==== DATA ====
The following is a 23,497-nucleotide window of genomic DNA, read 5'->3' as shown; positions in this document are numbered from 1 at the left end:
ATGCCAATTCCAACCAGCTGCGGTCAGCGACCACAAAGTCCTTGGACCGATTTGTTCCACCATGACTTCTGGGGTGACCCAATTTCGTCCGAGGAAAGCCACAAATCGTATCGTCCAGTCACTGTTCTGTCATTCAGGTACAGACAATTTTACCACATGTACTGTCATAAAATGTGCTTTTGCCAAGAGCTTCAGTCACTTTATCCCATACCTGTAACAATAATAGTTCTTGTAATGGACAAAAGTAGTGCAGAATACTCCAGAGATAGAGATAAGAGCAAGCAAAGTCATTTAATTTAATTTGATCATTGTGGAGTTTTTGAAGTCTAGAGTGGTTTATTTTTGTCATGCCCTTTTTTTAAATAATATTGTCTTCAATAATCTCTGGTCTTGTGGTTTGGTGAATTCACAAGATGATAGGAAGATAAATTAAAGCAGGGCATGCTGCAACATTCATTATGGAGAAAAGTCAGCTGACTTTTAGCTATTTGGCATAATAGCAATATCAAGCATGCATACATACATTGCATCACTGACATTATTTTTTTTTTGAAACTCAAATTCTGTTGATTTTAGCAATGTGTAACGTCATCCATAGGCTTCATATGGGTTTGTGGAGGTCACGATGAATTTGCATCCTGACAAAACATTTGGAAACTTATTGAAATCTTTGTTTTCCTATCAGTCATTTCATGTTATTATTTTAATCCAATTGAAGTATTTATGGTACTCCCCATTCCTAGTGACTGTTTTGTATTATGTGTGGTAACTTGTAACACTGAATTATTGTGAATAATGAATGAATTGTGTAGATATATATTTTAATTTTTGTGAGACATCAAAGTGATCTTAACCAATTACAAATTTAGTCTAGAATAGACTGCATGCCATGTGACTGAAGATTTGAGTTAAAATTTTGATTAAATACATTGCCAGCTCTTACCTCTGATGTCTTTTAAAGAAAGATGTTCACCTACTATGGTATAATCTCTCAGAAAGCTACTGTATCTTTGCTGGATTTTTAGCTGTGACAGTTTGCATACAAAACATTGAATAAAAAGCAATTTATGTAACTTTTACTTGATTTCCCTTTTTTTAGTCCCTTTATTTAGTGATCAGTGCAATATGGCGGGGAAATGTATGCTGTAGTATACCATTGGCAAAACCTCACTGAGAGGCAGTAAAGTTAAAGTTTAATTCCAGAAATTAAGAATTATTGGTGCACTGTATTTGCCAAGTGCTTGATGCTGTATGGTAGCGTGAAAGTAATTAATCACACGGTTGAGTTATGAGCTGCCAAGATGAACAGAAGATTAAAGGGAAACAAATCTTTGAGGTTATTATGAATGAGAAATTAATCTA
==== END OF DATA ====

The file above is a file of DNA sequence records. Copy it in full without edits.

The following is a 23,497-nucleotide window of genomic DNA, read 5'->3' as shown; positions in this document are numbered from 1 at the left end:
ATGCCAATTCCAACCAGCTGCGGTCAGCGACCACAAAGTCCTTGGACCGATTTGTTCCACCATGACTTCTGGGGTGACCCAATTTCGTCCGAGGAAAGCCACAAATCGTATCGTCCAGTCACTGTTCTGTCATTCAGGTACAGACAATTTTACCACATGTACTGTCATAAAATGTGCTTTTGCCAAGAGCTTCAGTCACTTTATCCCATACCTGTAACAATAATAGTTCTTGTAATGGACAAAAGTAGTGCAGAATACTCCAGAGATAGAGATAAGAGCAAGCAAAGTCATTTAATTTAATTTGATCATTGTGGAGTTTTTGAAGTCTAGAGTGGTTTATTTTTGTCATGCCCTTTTTTTAAATAATATTGTCTTCAATAATCTCTGGTCTTGTGGTTTGGTGAATTCACAAGATGATAGGAAGATAAATTAAAGCAGGGCATGCTGCAACATTCATTATGGAGAAAAGTCAGCTGACTTTTAGCTATTTGGCATAATAGCAATATCAAGCATGCATACATACATTGCATCACTGACATTATTTTTTTTTTGAAACTCAAATTCTGTTGATTTTAGCAATGTGTAACGTCATCCATAGGCTTCATATGGGTTTGTGGAGGTCACGATGAATTTGCATCCTGACAAAACATTTGGAAACTTATTGAAATCTTTGTTTTCCTATCAGTCATTTCATGTTATTATTTTAATCCAATTGAAGTATTTATGGTACTCCCCATTCCTAGTGACTGTTTTGTATTATGTGTGGTAACTTGTAACACTGAATTATTGTGAATAATGAATGAATTGTGTAGATATATATTTTAATTTTTGTGAGACATCAAAGTGATCTTAACCAATTACAAATTTAGTCTAGAATAGACTGCATGCCATGTGACTGAAGATTTGAGTTAAAATTTTGATTAAATACATTGCCAGCTCTTACCTCTGATGTCTTTTAAAGAAAGATGTTCACCTACTATGGTATAATCTCTCAGAAAGCTACTGTATCTTTGCTGGATTTTTAGCTGTGACAGTTTGCATACAAAACATTGAATAAAAAGCAATTTATGTAACTTTTACTTGATTTCCCTTTTTTTAGTCCCTTTATTTAGTGATCAGTGCAATATGGCGGGGAAATGTATGCTGTAGTATACCATTGGCAAAACCTCACTGAGAGGCAGTAAAGTTAAAGTTTAATTCCAGAAATTAAGAATTATTGGTGCACTGTATTTGCCAAGTGCTTGATGCTGTATGGTAGCGTGAAAGTAATTAATCACACGGTTGAGTTATGAGCTGCCAAGATGAACAGAAGATTAAAGGGAAACAAATCTTTGAGGTTATTATGAATGAGAAATTAATCTA